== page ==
butter, but both deny that this pres
ence is dangerous to the health of con
sumers. The consumer, who has had
the danger sign placed . by scientists
on about everything good to eat, will
welcome these efforts to furnish the
cow and the churn a clean bill of
The . opening of the automobile
season finds more of these self-propelled
vehicles traversing the streets
of pmaha than ever before and the
promise is held up that the number
will be largely Increased with the ad
vent of the summer months. Despite
reckless disregard of every precaution,
Omaha has been fortunately free, so
far, from aerious automobile accidents,
but that gives no assurance that we
will continue to be so fortunate.
The mut ominous sign of impend
ing mlahaps is the appearance of these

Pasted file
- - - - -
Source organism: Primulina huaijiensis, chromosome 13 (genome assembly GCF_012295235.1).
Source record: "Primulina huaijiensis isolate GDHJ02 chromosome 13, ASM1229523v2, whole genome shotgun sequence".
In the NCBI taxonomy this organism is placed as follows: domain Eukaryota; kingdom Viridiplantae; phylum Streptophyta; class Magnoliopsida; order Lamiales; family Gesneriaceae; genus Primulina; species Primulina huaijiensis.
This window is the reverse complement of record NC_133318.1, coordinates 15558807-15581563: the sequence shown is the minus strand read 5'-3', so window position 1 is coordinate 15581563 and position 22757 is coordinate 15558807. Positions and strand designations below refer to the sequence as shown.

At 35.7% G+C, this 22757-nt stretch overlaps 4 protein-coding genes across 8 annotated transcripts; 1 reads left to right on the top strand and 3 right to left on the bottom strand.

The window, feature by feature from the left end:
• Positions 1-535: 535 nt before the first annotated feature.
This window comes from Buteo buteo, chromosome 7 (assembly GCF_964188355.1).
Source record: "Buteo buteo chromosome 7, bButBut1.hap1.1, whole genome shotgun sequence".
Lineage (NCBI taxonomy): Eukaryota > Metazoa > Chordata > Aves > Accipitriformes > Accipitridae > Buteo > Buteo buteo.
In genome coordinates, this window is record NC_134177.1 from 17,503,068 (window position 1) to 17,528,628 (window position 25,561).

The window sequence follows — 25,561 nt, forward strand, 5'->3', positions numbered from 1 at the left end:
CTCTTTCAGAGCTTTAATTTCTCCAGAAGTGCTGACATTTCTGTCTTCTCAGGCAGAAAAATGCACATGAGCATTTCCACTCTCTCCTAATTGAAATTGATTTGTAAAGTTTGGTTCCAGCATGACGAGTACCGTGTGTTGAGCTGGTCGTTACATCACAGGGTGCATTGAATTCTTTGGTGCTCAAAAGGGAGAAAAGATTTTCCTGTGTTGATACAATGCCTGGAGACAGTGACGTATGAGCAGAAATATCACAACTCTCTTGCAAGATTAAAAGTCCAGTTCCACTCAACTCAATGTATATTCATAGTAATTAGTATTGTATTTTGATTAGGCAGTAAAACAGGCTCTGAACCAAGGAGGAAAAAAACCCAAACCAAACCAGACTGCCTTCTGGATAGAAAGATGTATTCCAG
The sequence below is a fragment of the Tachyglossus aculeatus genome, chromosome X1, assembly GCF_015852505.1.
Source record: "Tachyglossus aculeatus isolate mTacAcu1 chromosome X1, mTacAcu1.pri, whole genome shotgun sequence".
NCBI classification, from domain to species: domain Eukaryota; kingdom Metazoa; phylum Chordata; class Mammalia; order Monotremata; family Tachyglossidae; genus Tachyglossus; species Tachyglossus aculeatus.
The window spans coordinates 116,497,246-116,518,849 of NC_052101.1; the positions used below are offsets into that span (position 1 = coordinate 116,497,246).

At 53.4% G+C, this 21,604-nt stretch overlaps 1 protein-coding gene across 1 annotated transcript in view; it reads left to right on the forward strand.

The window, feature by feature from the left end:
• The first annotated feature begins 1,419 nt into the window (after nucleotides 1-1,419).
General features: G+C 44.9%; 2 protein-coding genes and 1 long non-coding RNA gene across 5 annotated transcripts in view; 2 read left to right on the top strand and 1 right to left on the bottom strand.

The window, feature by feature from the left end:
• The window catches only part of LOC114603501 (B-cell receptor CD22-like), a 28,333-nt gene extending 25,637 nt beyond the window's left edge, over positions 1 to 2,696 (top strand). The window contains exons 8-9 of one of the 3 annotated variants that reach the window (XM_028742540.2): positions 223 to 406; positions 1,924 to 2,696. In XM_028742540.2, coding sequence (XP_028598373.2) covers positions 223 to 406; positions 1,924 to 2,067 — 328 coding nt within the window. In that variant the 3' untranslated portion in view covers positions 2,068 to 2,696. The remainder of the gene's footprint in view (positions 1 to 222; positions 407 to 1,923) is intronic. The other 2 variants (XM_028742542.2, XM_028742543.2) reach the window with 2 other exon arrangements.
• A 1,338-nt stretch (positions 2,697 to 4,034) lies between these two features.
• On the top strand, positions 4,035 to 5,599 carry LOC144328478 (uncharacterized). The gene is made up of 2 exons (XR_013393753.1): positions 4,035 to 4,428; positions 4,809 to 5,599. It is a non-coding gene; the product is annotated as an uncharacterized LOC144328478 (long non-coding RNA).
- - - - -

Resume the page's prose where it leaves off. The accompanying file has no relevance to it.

high power machines, driven wildly
through the streets by young boys and
girls, who are being allowed to take
them , out and assume responsibility
tor the safety ct themselves and com
panions without the protecting hand
of an experienced driver. Boys and
girls flora 10 to IS years of age have
not the i.ii strength evwn if they
bad the mental perception to control
these machines In dangerous emer
gencies. It Is criminal carelessness to allow
an automobile to run the danger of
collision in crowded streets undar in
competent drivers snd doubly crimi
nal to endanger life and limb of occu
pants and pedestrians by -Juvenile
amateurs. Unless this is Stopped at
once the first serious automobile acci
dent chargeable to helplessness of
child drivers will raise a storm of pro
test that will put a damper on the au
tomobile business hereabouts for , a
long time to, come.